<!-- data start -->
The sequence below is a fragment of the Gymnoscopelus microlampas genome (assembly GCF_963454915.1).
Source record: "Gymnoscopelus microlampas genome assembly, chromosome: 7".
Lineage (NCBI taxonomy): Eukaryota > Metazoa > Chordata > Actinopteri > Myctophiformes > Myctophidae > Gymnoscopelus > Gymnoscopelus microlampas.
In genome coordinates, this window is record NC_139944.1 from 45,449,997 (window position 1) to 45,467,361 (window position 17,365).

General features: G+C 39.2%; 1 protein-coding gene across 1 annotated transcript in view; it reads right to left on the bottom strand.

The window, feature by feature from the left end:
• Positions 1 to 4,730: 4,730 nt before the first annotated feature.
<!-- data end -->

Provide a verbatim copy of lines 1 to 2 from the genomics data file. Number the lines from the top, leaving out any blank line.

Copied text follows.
The sequence below is a fragment of the Gymnoscopelus microlampas genome (assembly GCF_963454915.1).
Source record: "Gymnoscopelus microlampas genome assembly, chromosome: 7".